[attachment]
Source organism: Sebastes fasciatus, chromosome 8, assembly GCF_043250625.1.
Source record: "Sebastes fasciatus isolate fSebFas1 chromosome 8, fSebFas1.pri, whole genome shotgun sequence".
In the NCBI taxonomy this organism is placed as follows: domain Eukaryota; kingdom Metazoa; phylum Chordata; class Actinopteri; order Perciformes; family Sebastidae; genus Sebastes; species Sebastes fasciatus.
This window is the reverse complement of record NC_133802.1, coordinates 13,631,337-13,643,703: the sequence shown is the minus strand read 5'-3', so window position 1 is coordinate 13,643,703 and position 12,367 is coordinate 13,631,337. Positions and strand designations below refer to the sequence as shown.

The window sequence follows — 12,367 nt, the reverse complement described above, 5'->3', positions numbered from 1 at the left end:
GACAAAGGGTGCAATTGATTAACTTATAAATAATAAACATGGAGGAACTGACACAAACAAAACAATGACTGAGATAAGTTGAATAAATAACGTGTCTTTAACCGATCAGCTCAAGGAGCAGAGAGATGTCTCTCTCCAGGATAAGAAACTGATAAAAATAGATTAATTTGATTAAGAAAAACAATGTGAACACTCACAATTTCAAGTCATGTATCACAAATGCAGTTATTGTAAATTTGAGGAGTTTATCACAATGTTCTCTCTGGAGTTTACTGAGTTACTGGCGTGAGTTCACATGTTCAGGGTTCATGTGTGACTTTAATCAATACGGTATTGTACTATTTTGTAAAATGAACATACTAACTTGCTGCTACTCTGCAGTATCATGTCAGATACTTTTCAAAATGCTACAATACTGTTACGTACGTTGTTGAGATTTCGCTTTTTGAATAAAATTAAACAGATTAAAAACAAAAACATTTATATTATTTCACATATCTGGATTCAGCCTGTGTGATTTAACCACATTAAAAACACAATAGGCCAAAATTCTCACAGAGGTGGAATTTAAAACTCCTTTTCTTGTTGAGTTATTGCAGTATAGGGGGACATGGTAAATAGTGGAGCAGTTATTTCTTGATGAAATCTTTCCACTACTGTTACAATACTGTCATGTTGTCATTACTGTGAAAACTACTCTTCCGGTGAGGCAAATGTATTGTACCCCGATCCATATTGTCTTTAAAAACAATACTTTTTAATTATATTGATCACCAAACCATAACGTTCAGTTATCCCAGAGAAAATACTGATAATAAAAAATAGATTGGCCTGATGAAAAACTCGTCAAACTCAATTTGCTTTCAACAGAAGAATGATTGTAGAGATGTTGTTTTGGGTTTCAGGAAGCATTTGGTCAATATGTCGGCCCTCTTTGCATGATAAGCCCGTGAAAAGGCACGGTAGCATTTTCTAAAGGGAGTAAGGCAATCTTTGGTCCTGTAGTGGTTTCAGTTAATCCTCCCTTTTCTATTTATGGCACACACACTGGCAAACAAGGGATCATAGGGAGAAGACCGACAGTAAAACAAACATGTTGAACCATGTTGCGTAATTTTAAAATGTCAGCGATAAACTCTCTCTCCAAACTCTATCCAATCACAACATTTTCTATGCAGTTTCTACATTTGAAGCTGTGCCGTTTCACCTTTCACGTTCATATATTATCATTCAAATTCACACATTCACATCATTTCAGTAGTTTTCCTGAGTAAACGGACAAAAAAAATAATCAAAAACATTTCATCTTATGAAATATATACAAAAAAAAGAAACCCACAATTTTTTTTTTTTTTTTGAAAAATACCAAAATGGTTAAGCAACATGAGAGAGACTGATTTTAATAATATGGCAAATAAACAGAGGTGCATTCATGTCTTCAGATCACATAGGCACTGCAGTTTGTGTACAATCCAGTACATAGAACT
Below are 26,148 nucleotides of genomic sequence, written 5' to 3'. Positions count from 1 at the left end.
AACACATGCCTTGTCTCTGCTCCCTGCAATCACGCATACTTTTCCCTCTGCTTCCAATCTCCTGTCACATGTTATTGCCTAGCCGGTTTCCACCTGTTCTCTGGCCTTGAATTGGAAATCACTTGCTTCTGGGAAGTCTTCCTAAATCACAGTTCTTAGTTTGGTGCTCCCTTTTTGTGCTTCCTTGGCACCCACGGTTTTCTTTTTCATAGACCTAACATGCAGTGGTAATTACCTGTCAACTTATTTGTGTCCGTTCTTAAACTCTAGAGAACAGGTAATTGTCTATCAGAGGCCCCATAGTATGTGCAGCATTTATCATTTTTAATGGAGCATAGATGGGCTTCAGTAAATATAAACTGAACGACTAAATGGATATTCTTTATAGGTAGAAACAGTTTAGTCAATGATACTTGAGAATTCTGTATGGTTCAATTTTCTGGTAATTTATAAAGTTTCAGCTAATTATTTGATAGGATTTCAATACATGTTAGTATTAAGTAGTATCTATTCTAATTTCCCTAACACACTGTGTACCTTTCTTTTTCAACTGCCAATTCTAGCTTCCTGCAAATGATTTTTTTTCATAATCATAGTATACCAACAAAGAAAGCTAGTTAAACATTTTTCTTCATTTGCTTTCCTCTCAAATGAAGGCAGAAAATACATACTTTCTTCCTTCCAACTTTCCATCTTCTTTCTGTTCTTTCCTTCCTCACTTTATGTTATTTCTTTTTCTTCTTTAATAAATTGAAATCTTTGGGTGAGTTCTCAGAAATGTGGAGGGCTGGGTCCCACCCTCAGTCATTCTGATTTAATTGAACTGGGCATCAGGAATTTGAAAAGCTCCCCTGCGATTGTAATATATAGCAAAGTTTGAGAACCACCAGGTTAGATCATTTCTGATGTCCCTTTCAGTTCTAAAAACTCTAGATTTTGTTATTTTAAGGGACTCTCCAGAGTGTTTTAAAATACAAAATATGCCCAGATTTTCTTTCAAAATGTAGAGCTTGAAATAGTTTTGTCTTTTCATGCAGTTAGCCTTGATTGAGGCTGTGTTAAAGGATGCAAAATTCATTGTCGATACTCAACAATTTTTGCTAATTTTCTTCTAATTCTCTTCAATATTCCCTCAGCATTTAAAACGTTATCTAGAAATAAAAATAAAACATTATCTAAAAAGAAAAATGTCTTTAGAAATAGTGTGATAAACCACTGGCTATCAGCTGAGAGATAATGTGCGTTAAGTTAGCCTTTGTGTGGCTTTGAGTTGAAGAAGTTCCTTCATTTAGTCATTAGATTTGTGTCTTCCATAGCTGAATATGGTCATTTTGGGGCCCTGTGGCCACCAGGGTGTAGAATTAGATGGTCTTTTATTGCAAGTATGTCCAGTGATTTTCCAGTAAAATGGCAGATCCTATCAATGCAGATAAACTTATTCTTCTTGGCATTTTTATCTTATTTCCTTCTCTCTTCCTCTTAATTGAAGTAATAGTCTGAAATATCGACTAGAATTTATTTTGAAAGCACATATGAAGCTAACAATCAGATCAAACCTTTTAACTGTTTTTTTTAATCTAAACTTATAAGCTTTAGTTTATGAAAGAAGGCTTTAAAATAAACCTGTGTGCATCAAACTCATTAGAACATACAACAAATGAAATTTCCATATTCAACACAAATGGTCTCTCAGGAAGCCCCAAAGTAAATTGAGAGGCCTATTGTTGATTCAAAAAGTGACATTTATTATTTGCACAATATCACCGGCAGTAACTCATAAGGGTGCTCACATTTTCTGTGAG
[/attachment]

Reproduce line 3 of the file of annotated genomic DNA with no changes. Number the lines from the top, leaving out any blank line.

In the NCBI taxonomy this organism is placed as follows: domain Eukaryota; kingdom Metazoa; phylum Chordata; class Actinopteri; order Perciformes; family Sebastidae; genus Sebastes; species Sebastes fasciatus.